Solicitor-client privilege is a valuable component in the Canadian legal system, and in the case of a personal injury lawsuit.  The term solicitor-client privilege refers to the confidentiality of communication between a lawyer and his/her client specifically in relation to obtaining legal advice.  Once a relationship has been established between a lawyer and their client, the lawyer cannot divulge any information about conversations between the two individuals outside of their law firm, without the permission of their client.  This privilege remains even after the solicitor-client relationship has ended and the file has come to a close, with a few exceptions.  This privilege also continues even after the death of a client.

One of the basic principles of the solicitor-client relationship is the ability to speak freely.  In order for the client to feel comfortable doing so, it is advantageous that conversations between the lawyer and the client remain confidential.  This is beneficial to your lawyer in order for him/her to fully understand the legal situation so that he/she can offer the best possible legal advice.


In the 2001 decision of R. v. McClure, the Supreme Court of Canada emphasized how fundamental solicitor-client privilege is in the legal system in Canada by stating that it must be “as close to absolute as possible to ensure public confidence and retain relevance”.


There are three main requirements required for a conversation between a client and his/her lawyer to be considered privileged. 

The first is that the communication must take place between a lawyer, acting in a professional capacity at the time of the communication, and his/her client.  If a lawyer is asked questions during an informal gathering of friends, this will not likely meet the criterion necessary to be considered solicitor-client privilege.

The second requirement is that communications must be made in the course of seeking or giving legal advice.

The third requirement is that the circumstances must indicate that the communication with the lawyer was meant to be in confidence.  The fact that the meeting is privileged does not explicitly need to be stated to actually apply.


There are a few exceptions to solicitor-client privilege that need to be explained when discussing this important principle.

The first exception is referred to as waiver.  Privilege itself belongs to the client, and it is therefore the client’s right to waive privilege.  The waiver of privilege must be done so voluntarily.  A client may either expressly or through informed consent waive their right to privilege and allow their lawyer to discuss the confidential information with a third party.

The second exception involves physical objects, which are not protected by solicitor-client privilege.  Only conversations between a client and his/her lawyer are protected, not objects or documents that may pre-exist the solicitor-client relationship.

The criminal action exception is another exclusion to solicitor-client privilege.  If a conversation itself is criminal or legal advice is being obtained to commit a crime, these situations will not be protected by privilege.  However, privilege may extend to the disclosure of crimes that have already been committed.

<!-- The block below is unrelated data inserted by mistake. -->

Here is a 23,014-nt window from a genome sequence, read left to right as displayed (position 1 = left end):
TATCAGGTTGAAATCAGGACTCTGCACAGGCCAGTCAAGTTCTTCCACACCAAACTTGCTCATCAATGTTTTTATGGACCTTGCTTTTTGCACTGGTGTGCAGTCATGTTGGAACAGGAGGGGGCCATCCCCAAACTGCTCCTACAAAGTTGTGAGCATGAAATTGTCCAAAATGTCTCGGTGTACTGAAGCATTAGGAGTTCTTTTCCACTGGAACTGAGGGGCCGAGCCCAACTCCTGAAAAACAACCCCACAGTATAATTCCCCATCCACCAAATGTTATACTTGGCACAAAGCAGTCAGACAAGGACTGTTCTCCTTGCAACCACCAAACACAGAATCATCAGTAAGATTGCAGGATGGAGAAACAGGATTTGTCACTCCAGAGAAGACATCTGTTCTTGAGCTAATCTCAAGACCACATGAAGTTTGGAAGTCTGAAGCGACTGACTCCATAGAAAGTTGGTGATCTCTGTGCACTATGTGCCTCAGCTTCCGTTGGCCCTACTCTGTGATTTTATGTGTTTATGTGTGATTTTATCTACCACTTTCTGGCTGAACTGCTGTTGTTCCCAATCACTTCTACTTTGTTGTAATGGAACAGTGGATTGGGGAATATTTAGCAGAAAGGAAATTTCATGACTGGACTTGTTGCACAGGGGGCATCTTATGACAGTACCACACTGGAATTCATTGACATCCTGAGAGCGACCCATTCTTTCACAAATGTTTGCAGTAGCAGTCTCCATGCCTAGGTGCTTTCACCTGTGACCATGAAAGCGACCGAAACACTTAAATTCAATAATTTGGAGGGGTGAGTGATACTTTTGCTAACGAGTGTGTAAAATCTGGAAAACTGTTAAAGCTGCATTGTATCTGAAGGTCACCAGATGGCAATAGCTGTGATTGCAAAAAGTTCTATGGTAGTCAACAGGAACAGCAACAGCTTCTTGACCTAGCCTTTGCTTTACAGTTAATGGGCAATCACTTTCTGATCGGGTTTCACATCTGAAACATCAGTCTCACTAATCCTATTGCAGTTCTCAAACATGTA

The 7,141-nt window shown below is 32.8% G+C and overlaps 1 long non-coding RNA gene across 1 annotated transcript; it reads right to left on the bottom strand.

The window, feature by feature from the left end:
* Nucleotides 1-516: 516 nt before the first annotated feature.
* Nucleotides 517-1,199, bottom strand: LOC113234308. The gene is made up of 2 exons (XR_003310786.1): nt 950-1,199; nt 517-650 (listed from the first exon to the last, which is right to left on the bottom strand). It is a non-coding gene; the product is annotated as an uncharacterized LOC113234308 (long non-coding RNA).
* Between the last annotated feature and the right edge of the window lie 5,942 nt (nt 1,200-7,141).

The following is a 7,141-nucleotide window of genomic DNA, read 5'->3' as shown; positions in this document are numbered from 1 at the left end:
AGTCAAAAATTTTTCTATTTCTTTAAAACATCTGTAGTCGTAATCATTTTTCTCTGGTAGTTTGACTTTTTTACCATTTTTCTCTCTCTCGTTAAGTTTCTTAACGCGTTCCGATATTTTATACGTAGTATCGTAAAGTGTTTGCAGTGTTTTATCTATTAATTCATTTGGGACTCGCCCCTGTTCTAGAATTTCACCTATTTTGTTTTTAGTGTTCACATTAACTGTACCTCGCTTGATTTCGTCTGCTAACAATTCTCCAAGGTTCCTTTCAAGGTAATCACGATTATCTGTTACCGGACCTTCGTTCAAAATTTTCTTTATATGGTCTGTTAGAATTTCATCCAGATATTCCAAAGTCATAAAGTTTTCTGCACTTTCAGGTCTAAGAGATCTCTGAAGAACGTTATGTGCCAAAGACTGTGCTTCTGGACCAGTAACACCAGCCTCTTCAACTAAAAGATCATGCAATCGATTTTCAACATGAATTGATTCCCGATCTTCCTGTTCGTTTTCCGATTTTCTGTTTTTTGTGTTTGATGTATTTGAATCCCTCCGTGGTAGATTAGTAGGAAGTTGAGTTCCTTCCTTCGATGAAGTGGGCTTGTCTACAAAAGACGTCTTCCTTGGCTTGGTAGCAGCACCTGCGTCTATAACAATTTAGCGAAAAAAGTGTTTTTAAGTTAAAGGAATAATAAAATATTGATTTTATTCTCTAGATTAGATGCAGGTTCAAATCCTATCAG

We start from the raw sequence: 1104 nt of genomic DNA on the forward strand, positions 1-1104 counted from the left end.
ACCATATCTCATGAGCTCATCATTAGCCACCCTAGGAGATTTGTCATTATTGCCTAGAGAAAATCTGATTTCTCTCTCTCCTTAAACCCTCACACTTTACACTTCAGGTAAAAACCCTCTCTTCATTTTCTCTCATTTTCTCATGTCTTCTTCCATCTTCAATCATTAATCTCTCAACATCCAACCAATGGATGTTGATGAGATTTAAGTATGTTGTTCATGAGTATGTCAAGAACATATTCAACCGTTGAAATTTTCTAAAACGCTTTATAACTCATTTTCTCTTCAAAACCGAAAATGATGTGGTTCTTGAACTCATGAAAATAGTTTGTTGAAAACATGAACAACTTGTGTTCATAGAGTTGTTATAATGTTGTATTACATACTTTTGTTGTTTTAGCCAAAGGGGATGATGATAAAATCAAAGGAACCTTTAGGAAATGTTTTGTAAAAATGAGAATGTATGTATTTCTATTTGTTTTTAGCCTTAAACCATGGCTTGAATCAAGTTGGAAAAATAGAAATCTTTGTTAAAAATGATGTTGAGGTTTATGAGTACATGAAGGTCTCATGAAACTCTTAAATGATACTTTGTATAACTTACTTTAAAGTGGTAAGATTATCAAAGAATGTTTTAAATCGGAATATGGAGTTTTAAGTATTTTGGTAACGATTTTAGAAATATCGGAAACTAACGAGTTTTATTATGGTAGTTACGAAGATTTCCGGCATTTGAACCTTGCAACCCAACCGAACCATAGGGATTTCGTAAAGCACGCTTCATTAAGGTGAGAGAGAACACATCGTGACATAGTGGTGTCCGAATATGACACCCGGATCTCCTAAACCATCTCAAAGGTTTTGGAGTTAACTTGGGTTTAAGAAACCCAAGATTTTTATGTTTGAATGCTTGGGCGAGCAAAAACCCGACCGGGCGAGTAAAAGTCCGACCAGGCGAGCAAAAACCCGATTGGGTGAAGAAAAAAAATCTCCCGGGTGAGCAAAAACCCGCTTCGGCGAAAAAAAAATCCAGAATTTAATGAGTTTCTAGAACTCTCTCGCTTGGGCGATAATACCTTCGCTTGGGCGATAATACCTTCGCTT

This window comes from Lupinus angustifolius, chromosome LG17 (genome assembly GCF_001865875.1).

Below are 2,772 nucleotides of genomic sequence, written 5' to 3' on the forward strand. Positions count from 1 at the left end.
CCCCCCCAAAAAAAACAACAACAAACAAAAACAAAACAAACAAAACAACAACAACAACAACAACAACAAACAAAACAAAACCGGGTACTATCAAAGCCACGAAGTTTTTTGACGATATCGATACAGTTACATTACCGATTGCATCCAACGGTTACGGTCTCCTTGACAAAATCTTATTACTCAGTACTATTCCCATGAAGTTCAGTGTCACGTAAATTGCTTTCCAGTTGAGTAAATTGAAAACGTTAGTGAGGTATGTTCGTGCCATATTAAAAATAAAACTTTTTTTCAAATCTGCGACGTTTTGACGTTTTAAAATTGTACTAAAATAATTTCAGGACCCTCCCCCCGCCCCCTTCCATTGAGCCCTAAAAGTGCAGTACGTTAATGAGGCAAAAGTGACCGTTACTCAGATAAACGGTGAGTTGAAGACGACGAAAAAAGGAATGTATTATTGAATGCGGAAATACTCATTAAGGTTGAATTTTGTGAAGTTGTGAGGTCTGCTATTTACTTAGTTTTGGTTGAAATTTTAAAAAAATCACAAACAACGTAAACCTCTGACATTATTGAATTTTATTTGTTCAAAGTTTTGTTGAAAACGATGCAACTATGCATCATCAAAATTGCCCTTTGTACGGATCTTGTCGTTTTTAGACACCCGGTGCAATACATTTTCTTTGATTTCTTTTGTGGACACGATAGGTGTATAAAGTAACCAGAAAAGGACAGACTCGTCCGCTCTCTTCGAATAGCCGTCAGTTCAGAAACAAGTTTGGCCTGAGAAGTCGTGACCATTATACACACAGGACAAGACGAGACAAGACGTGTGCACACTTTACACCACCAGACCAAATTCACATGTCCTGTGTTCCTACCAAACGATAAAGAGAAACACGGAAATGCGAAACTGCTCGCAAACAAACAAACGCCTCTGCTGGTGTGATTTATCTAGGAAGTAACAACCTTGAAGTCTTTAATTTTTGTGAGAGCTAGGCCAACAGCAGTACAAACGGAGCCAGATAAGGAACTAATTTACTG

The public safety exception applies when a lawyer can break privilege if a threat to public safety outweighs the need to protect privilege.  The lawyer must consider whether there is a clear risk to identifiable person or group; if there is a risk of serious bodily harm or death; and whether the threat of danger is imminent or immediate.


One of the main purposes of solicitor-client privilege is to encourage complete, frank and straightforward communication between lawyers and their client when seeking and providing legal advice with respect to a personal injury matter.  Open and honest communication between lawyers and their clients helps to ensure the best possible legal representation.  In order to obtain a helpful legal opinion, a lawyer requires the complete picture of the situation in question.

It is therefore important that all clients are forthcoming and upfront with their lawyer regarding the details of their case.  Only with the complete and honest truth about the events in question can a lawyer devise a meaningful strategy to properly represent their client.  Withholding any information from your lawyer can lead to unexpected events during your case that could have easily been avoided. 

Hiring a lawyer is one of the most important decisions you will make following your accident, and the quality of legal representation you receive can have a major impact on your recovery.  When you hire Cuming & Gillespie LLP, you are hiring award-winning lawyers with over 20 years of experience.  You can rest assured that your case is in the best hands.

If you or a loved one have suffered serious personal injuries as a result of the negligence or carelessness of a third party, it is important to have an experienced personal injury lawyer by your side.  The professionals at Cuming & Gillespie LLP are very familiar with how personal injuries can negatively impact one’s life and we want to help you during this difficult time by advocating on your behalf.  Call our office for a free initial consultation online or at 403-571-0555 to determine how we can help you with your personal injury claim.